EMS Garret Bubela

EMS director Garret Bubela 

With less than 10 percent of ambulance riders paying for the service at points since the start of the pandemic, the El Campo City Council opted to change billing companies last session.

Next, council says, is a formalized agreement with El Campo Memorial Hospital to ensure transport costs are covered. For now, however, the two agencies continue to operate on a handshake agreement which leaves the city billing the patient directly rather than the facility.

Changes started in November with Garret Bubela, previously the assistant El Campo EMS director, being named its new chief.

Bubela presented council, with a recommendation to replace Emergicon with Change Healthcare, one of 10 services vying for billing duties, at the last session.

Emergicon was hired in November 2013 following council concern that EMS collections had dropped to a low of 43.7 percent.

Now collection rates are nowhere near as good as the level that prompted council action eight years ago.

Despite the increased COVID-19 call volume, El Campo EMS collections ranged from a low of 6.7 percent in July for insurance patients to highs of 19.7 percent for private payers in April and July.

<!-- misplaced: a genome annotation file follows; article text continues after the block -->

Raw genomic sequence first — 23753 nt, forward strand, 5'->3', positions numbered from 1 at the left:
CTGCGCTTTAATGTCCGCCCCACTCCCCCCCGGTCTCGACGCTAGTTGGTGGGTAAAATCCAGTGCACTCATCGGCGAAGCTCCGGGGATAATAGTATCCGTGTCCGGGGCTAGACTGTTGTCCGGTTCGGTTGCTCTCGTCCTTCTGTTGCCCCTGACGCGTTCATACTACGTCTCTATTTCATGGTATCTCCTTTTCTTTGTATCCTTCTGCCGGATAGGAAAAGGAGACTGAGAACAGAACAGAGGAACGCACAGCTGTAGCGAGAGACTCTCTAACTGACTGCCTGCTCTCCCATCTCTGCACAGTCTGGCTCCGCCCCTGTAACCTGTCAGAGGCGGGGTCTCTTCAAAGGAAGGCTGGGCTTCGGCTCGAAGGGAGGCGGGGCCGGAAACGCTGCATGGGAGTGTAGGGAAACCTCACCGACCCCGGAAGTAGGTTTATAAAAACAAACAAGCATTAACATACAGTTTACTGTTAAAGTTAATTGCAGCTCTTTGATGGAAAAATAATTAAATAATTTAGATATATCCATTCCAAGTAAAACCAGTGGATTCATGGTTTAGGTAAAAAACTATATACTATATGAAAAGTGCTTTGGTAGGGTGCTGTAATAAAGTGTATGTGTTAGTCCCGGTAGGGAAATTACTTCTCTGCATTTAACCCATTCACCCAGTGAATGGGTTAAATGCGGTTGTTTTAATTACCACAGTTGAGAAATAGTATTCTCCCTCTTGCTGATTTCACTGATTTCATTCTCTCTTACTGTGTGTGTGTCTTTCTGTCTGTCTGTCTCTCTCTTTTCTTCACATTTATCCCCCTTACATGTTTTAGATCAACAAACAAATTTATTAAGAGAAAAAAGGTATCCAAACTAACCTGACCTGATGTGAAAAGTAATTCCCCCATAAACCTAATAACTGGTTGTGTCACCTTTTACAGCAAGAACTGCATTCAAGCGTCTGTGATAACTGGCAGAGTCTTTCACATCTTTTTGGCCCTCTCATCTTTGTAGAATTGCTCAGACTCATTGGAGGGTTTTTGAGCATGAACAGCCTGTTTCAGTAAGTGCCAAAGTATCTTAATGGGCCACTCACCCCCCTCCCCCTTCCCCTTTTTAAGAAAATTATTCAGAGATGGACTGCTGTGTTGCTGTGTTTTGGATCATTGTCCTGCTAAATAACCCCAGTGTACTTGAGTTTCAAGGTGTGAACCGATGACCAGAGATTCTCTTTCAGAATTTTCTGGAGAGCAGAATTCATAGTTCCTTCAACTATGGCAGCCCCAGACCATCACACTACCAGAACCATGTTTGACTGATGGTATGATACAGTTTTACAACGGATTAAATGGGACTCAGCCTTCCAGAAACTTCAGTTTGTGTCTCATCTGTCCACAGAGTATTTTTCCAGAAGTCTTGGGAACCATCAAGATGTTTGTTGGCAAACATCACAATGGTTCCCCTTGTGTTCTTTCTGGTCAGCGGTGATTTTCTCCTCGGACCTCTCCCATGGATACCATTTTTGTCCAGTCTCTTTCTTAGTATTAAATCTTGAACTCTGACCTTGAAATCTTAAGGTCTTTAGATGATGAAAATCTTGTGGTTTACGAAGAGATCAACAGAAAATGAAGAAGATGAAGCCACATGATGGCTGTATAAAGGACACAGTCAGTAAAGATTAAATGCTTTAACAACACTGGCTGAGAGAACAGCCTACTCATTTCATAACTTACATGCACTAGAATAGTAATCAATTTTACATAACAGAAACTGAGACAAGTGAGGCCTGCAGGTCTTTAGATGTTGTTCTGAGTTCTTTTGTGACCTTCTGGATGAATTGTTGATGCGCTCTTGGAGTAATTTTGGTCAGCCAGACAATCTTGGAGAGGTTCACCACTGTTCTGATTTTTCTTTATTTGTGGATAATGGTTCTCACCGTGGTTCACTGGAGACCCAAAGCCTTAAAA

Medicaid collections between October 2020 and city budget talks in July ranged from a high of 15.3 percent in May to a low of 9.6 percent in March.

“Can we monitor this a little better? Right now it’s six months before it goes to collection,” At-large Councilman Philip Miller said during the session. “This is where we lose our money.”

Bubela assured council collections on initial billing would be watched closely.

The dismal collection rate since prompted the city to reduce its fiscal year 2022 collections from $954,500 to $884,656.

However, that doesn’t mean EMS service funding will suffer. Instead, it indicates where a shortfall may have to be funded.

El Campo EMS is a city owned and operated institution, its costs are paid via a $1.2 million contract with Emergency Services District 4, a taxing entity covering West Wharton County.

The lack of a transport contract with El Campo Memorial Hospital is another area where the city is losing funding, District 1 Councilwoman Anisa Vasquez said, adding, “They get reimbursed, we do not.”

The city has provided transports for the local hospital for more than a decade without a contract.

“(A contract is) the top goal to bring to you,” Bubela told council.

“When we’re not available, that private company (ECMH uses) is getting paid,” Vasquez added.

Mayor Chris Barbee offered his support for the new EMS director. “Garret will help us do that (create a contract),” he said.

“I doubt it,” said District 2 Councilwoman Gloria Harris ending the discussion.

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